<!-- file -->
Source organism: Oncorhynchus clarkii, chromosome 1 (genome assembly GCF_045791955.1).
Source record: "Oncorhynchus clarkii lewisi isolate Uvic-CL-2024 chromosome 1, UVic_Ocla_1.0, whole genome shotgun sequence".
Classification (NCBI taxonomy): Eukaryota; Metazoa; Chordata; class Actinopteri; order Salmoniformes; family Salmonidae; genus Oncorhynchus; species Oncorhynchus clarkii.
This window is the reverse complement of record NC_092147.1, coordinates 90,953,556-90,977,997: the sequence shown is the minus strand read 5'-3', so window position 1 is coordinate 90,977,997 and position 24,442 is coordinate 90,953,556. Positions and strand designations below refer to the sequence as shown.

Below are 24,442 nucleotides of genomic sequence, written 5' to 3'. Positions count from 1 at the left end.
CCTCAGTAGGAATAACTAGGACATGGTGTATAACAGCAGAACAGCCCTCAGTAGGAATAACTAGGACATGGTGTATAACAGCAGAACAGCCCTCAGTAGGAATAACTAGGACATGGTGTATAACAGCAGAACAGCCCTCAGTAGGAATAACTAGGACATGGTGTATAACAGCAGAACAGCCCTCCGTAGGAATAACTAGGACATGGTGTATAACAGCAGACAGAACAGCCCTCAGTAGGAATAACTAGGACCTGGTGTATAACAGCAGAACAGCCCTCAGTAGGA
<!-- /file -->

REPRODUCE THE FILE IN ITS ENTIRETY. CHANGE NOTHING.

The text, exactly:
Source organism: Oncorhynchus clarkii, chromosome 1 (genome assembly GCF_045791955.1).
Source record: "Oncorhynchus clarkii lewisi isolate Uvic-CL-2024 chromosome 1, UVic_Ocla_1.0, whole genome shotgun sequence".
Classification (NCBI taxonomy): Eukaryota; Metazoa; Chordata; class Actinopteri; order Salmoniformes; family Salmonidae; genus Oncorhynchus; species Oncorhynchus clarkii.
This window is the reverse complement of record NC_092147.1, coordinates 90,953,556-90,977,997: the sequence shown is the minus strand read 5'-3', so window position 1 is coordinate 90,977,997 and position 24,442 is coordinate 90,953,556. Positions and strand designations below refer to the sequence as shown.

Below are 24,442 nucleotides of genomic sequence, written 5' to 3'. Positions count from 1 at the left end.
CCTCAGTAGGAATAACTAGGACATGGTGTATAACAGCAGAACAGCCCTCAGTAGGAATAACTAGGACATGGTGTATAACAGCAGAACAGCCCTCAGTAGGAATAACTAGGACATGGTGTATAACAGCAGAACAGCCCTCAGTAGGAATAACTAGGACATGGTGTATAACAGCAGAACAGCCCTCCGTAGGAATAACTAGGACATGGTGTATAACAGCAGACAGAACAGCCCTCAGTAGGAATAACTAGGACCTGGTGTATAACAGCAGAACAGCCCTCAGTAGGA